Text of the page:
TSLA And MSFT Ahead Of Earnings

This afternoon promises to be an important one for tech investors, with both Microsoft (MSFT) and Tesla (TSLA) scheduled to release quarterly results after the market’s close. While analysts’ estimates provide an important framework for decision making around an earnings release, options markets offer a subtle view into the market’s expectations about potential moves. Fortunately, your TWS allows you clarity into the options market’s views.

The immense size of MSFT gives it the second-highest weighting (only Apple is larger) in indices that are weighted by market capitalization. Those include the Nasdaq 100 (NDX) and S&P 500 (SPX) indices, where MSFT comprises about 11% and 6% of the index weight respectively. An outsize move in MSFT would necessarily spill into moves in those key indices.

While TSLA represents “only” about 2.5% of NDX, its mindshare among all types of investors as a bellwether for speculative behavior is enormous. Its lack of representation in SPX makes this a particularly critical release for TSLA. A positive result today could give the company the fourth consecutive quarter of profitability that is typically required for entry into the S&P 500 Index. Analyst consensus has steadily risen from a $2 loss to a 2 cent loss, fueling a doubling of the stock price throughout the past few months. Addition into SPX would likely bring a wave of buying from passive investors and ETF’s like SPY. 

The simplest way to see the option market’s anticipated move is to look at the nearest term, at-money straddle. Here is a recent snapshot for MSFT:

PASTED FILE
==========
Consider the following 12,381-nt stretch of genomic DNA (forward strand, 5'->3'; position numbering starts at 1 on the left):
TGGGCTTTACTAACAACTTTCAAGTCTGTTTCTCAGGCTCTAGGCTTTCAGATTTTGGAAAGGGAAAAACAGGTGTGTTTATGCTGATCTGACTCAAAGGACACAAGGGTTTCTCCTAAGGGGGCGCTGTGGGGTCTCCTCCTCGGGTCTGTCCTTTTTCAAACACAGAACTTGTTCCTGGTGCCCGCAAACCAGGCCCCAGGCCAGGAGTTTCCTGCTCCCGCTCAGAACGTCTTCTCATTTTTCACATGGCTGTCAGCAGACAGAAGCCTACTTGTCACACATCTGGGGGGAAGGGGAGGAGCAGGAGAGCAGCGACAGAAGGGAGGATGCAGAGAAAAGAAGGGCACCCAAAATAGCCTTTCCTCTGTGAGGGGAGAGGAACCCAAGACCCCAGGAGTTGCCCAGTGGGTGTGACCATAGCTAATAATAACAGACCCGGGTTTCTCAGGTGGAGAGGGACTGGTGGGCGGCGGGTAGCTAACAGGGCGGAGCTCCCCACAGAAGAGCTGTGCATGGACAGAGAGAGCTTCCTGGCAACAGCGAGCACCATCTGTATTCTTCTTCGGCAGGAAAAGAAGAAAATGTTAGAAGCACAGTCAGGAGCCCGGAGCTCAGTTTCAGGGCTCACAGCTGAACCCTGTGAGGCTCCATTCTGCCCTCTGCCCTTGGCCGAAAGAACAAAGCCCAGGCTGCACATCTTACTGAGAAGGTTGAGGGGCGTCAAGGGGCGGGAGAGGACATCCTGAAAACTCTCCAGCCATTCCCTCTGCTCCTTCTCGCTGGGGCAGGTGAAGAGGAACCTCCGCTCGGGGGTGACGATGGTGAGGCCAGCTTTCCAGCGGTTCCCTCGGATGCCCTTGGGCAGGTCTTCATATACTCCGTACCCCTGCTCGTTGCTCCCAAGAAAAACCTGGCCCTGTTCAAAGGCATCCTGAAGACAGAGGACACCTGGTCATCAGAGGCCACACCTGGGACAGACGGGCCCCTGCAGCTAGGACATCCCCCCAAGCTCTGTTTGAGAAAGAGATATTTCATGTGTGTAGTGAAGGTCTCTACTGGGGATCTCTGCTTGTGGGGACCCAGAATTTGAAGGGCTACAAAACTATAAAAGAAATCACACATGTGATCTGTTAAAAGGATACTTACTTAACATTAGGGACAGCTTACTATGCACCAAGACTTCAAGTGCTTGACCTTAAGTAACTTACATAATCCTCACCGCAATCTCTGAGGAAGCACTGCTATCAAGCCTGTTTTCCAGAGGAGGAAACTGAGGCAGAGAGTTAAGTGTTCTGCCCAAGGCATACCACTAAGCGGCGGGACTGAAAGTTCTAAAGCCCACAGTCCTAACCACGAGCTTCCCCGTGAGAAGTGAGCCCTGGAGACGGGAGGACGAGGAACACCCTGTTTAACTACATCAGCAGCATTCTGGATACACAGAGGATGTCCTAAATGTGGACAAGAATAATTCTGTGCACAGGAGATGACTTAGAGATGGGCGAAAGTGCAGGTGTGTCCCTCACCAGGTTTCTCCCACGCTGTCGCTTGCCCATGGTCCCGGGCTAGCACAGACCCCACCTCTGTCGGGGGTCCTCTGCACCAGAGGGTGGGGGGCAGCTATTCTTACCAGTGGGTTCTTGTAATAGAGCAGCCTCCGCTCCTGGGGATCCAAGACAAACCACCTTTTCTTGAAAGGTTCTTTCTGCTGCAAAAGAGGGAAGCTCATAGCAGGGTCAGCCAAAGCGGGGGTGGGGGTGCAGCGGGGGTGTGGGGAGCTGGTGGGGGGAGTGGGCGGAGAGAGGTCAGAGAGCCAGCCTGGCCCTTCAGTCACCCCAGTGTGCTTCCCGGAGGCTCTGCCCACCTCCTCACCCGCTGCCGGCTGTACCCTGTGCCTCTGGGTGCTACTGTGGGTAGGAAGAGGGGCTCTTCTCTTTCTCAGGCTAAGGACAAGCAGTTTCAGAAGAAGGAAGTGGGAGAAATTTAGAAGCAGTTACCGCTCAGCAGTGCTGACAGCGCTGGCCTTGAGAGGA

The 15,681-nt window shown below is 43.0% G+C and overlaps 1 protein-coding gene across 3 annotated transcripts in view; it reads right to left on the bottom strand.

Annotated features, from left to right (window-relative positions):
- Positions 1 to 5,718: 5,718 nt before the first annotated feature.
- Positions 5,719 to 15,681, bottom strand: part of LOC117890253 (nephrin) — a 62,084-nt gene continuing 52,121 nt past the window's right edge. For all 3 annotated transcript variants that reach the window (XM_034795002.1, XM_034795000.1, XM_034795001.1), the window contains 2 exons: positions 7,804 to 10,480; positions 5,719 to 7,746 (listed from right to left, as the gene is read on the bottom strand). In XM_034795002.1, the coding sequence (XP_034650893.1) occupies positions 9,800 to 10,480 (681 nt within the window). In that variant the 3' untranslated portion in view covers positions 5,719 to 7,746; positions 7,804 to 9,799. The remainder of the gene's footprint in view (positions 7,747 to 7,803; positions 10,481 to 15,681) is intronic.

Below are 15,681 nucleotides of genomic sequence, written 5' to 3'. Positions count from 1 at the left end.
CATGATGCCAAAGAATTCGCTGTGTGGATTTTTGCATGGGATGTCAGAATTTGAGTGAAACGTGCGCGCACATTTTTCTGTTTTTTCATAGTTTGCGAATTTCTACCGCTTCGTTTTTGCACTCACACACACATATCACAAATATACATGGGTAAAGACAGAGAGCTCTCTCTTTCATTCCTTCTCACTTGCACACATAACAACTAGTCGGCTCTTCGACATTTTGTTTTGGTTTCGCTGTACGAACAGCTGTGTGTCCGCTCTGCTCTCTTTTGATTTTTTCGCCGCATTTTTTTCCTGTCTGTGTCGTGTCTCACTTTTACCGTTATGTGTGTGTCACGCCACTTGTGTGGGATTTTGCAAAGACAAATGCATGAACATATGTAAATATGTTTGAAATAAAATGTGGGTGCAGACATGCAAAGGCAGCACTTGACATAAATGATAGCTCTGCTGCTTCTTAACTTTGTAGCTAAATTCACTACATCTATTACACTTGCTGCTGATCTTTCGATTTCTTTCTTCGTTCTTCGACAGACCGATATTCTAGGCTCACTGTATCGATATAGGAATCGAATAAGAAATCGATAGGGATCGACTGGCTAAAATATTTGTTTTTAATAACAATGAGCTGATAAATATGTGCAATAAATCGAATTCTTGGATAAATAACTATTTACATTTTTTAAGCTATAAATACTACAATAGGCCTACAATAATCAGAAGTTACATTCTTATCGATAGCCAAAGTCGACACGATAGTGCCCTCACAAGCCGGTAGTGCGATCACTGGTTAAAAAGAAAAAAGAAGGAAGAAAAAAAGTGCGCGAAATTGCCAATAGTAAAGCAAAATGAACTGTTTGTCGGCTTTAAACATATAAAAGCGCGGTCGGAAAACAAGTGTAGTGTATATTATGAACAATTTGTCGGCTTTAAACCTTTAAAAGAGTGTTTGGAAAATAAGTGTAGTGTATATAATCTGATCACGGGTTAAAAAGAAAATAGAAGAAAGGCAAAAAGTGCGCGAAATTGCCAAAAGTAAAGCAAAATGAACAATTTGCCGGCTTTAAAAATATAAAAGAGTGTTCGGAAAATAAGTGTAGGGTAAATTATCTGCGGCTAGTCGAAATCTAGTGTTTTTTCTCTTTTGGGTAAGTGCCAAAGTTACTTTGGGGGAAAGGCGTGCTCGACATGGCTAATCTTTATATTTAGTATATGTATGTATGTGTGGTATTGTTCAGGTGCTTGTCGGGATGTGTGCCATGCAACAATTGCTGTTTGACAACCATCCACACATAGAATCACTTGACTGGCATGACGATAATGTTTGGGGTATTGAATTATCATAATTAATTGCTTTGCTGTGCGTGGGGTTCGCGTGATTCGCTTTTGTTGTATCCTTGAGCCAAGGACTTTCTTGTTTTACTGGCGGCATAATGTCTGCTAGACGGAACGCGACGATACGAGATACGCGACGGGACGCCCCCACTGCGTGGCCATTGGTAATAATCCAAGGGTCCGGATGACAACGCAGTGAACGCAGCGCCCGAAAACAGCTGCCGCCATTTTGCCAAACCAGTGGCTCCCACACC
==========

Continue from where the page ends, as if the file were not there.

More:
(Click on image to enlarge)

MSFT options straddle TWS

Although the strikes were cut off in this picture, I have displayed the weekly 210 strike calls and puts that expire on Friday. The midpoint of those options, less any intrinsic value, is a quick guide to the implied move of the stock.In this case, that is $9.48 (4.75 + 5.15 – (210 – 209.58)), or about 4.5% (9.48 / 209.58). Another way to do that is to take the average of the implied volatilities, which are displayed in annualized terms, and convert them to daily volatilities by dividing by 16. You will see that those numbers generally agree if the options are very short-lived. (For a more detailed explanation of the “Rule of 16”, please read this link).

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Disclosure: The analysis in this material is provided for information only and is not and should not be construed as an offer to sell or the solicitation of an offer to buy any security. To the ...

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